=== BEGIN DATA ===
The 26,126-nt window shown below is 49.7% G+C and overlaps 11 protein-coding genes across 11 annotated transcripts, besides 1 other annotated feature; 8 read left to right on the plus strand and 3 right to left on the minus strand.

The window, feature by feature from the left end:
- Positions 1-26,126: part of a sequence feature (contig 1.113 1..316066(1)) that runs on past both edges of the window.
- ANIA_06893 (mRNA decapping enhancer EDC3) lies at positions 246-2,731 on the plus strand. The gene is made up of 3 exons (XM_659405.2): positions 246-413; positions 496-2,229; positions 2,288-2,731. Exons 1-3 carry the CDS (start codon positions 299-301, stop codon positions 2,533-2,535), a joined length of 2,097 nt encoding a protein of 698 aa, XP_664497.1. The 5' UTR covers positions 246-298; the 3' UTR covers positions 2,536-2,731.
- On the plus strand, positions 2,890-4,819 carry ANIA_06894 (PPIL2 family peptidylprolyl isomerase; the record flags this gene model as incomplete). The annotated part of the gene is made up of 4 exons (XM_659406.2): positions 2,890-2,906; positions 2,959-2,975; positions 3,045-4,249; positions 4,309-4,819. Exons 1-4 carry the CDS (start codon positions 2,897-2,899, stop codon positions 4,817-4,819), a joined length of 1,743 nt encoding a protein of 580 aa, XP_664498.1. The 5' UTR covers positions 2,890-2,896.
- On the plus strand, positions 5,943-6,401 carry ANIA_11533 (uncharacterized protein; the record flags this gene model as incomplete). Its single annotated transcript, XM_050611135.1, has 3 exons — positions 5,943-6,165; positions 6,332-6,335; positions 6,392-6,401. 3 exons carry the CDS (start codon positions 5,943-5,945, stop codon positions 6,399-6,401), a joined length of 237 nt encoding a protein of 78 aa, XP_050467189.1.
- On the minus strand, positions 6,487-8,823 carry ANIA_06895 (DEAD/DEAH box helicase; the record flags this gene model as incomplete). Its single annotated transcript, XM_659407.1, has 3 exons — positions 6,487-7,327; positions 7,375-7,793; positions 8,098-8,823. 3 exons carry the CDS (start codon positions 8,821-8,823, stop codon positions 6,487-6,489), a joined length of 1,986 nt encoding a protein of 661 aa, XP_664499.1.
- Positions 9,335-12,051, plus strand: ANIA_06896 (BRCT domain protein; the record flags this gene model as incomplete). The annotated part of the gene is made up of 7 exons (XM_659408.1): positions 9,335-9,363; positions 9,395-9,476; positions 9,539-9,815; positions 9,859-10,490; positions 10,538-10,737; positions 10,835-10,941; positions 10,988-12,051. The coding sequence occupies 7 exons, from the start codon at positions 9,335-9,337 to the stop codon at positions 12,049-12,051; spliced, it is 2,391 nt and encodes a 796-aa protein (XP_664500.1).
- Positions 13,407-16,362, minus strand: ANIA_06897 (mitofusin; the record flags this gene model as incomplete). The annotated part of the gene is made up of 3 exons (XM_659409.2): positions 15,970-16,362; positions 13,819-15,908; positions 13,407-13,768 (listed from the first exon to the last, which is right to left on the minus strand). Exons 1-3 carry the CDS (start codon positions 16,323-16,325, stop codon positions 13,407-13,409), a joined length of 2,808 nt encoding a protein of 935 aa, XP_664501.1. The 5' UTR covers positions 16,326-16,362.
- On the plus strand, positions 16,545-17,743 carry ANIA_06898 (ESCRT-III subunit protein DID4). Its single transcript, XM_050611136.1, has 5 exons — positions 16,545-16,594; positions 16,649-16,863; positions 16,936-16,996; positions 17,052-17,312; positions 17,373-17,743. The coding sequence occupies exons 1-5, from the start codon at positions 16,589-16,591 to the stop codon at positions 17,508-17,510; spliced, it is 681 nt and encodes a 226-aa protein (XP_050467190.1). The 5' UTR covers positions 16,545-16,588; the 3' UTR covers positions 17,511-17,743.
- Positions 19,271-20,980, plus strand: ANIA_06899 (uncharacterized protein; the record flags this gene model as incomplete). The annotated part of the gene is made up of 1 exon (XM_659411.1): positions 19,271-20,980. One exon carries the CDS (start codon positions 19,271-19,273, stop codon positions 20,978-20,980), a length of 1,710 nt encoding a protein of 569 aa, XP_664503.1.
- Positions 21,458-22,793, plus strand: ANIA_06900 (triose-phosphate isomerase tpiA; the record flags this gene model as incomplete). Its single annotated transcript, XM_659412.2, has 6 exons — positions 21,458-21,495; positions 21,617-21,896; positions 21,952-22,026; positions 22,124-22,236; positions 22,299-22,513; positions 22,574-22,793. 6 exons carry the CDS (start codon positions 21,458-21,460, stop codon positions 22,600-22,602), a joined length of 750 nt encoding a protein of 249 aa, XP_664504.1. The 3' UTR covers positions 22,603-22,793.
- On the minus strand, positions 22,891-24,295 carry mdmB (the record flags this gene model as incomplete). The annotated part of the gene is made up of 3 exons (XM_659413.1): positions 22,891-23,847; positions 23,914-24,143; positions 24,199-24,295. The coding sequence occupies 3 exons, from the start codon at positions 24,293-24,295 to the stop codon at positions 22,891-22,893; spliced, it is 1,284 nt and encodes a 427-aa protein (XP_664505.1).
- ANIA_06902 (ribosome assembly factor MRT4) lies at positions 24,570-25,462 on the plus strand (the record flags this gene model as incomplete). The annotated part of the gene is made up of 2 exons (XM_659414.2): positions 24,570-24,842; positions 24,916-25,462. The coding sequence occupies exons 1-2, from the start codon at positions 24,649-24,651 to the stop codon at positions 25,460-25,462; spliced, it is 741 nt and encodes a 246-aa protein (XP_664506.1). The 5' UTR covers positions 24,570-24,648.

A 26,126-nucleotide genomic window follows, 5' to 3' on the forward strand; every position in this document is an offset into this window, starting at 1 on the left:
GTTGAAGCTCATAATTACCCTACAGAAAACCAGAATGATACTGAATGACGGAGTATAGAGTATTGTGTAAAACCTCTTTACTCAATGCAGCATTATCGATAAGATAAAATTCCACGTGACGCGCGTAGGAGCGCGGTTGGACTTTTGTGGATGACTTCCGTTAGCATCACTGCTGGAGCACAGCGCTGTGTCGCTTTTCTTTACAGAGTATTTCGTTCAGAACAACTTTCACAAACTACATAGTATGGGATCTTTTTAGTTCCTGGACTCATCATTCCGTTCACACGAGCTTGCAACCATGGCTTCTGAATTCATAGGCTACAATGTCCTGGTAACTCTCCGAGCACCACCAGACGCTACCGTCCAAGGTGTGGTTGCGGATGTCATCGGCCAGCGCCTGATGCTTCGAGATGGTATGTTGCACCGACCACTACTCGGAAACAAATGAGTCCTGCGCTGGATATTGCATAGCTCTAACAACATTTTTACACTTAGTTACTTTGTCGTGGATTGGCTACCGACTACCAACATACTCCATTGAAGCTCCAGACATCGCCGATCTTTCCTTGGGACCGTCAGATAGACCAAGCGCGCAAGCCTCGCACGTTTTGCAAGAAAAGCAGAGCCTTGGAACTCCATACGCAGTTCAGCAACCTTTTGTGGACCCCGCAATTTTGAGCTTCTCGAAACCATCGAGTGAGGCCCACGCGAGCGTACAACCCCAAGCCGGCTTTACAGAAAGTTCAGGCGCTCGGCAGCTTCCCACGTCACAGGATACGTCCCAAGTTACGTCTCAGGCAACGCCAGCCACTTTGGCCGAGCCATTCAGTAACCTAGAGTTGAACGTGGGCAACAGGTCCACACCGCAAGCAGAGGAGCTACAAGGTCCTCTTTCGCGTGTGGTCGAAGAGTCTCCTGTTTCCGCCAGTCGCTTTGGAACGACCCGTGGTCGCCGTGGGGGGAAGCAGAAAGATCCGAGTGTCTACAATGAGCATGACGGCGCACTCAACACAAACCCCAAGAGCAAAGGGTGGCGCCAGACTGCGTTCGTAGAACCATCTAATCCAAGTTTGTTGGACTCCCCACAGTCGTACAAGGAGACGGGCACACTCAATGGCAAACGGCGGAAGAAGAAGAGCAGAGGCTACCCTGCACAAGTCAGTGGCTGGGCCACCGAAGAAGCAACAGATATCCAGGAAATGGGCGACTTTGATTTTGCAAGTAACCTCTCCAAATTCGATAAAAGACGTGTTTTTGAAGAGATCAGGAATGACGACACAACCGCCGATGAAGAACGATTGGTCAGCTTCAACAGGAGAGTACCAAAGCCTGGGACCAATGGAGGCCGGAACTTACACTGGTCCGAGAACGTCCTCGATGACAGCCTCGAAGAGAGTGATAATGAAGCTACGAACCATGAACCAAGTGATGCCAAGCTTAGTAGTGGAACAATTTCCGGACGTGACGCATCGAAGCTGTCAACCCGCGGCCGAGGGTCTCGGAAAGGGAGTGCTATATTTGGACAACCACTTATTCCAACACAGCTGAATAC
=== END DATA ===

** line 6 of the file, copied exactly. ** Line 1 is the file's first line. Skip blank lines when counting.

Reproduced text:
- On the plus strand, positions 5,943-6,401 carry ANIA_11533 (uncharacterized protein; the record flags this gene model as incomplete). Its single annotated transcript, XM_050611135.1, has 3 exons — positions 5,943-6,165; positions 6,332-6,335; positions 6,392-6,401. 3 exons carry the CDS (start codon positions 5,943-5,945, stop codon positions 6,399-6,401), a joined length of 237 nt encoding a protein of 78 aa, XP_050467189.1.